A new study out of Emory University has found a correlation between men's testicle size and their involvement as fathers. Does being empathetic and caring automatically mean smaller cojones?
Let's see what the study says.
New Scientist reports:
James Rilling and his colleagues at Emory University in Atlanta, Georgia, used MRI scans to measure the volume of the testicles of 55 fathers. The team asked these men – and the mothers of their children – a series of questions to determine how involved they are as fathers. The team also used fMRI brain scanners to look at the brain activity of the men as they viewed photos of their kids.
Men with smaller testicles got the best parenting scores in the questionnaires. When looking at pictures of their children, these men also showed more activity in regions of the brain associated with empathy and motivation to care for offspring than men with bigger testes, which suggests they are more nurturing fathers.
Okay, so why, according to this study, are guys with (physically) bigger balls less likely to be attentive fathers?
New Scientist explains:
Men with bigger testicles tend to produce more and higher-quality sperm. There may be a trade-off between the amount of energy a man invests in making sperm, which can be thought of as a mating strategy, and parenting, Rilling says. "We all do really have a finite amount of energy that we can spend on things," he says.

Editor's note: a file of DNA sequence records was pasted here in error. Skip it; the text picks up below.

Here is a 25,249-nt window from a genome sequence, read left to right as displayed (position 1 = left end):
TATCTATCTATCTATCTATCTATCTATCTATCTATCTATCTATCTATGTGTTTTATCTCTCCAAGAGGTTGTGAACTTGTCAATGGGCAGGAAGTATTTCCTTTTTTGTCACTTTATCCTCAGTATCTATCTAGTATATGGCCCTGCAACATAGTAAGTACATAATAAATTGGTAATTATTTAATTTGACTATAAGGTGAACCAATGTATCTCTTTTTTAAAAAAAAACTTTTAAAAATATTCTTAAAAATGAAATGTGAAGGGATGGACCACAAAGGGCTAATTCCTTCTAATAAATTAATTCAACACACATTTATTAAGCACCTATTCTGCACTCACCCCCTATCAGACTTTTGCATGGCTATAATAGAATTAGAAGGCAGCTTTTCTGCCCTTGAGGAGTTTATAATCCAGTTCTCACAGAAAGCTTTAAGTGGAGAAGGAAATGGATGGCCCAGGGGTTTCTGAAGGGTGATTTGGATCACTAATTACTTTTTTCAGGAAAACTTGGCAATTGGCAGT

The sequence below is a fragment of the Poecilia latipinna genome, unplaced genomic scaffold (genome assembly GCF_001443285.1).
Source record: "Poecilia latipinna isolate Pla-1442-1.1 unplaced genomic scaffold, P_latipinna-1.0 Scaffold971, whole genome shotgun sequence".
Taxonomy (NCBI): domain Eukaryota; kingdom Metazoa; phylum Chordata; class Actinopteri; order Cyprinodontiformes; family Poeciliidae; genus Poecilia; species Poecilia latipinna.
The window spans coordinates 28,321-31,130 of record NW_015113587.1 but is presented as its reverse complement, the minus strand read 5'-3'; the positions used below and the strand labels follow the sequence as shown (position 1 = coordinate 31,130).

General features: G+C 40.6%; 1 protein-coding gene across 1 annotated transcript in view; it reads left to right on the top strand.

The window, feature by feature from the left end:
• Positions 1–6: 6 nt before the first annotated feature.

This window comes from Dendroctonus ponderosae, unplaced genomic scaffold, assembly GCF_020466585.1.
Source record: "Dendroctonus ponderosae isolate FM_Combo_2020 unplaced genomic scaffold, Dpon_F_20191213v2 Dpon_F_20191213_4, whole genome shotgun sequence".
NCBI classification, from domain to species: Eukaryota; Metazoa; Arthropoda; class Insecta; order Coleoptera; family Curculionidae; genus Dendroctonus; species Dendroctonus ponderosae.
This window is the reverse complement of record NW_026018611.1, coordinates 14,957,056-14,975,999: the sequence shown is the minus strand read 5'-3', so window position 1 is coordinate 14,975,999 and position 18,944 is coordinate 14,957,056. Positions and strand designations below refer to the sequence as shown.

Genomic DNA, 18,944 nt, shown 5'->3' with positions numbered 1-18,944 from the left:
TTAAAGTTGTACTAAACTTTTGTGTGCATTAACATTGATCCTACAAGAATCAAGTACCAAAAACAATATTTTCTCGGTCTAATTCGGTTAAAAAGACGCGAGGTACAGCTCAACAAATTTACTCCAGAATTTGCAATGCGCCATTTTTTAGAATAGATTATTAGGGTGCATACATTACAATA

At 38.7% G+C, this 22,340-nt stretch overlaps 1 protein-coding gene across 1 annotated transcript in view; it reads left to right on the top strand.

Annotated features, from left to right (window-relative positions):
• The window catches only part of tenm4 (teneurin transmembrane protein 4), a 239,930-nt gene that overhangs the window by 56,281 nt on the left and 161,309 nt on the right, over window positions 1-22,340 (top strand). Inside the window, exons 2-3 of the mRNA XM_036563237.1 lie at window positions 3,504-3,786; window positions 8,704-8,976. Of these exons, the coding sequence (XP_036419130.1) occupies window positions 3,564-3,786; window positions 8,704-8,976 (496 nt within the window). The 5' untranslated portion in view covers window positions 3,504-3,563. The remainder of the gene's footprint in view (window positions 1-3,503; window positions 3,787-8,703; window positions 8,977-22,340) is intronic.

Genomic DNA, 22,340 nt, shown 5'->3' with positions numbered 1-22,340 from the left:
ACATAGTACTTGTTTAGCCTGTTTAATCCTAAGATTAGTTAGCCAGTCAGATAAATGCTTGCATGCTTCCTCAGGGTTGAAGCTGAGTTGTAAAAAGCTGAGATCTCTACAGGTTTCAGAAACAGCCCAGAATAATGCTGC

Rilling does not know how smaller testicles might make men better fathers. "We're assuming that testis size drives how involved the fathers are, but it could be that when men become more involved as caregivers, their testes shrink."
Wait! So until conclusive evidence is found--you're damned if you do and damned if you don't. If you've got big testicles you're basically too tired to care for your kids. Duh.
And if you've got smaller testicles and you ARE caring for your kids--it may be that whole process that shrunk your balls to begin with.
Is this just some elaborate form of male targeted birth control?!
New Scientist concludes that: The findings do not necessarily mean that men with bigger testicles will be worse fathers. Most fathers choose how involved they are in their child's upbringing, says Rilling. "It might be more challenging for some men to do these kinds of caregiving activities, but that by no means excuses them," he says.
What do you think of the study's findings, Instincters?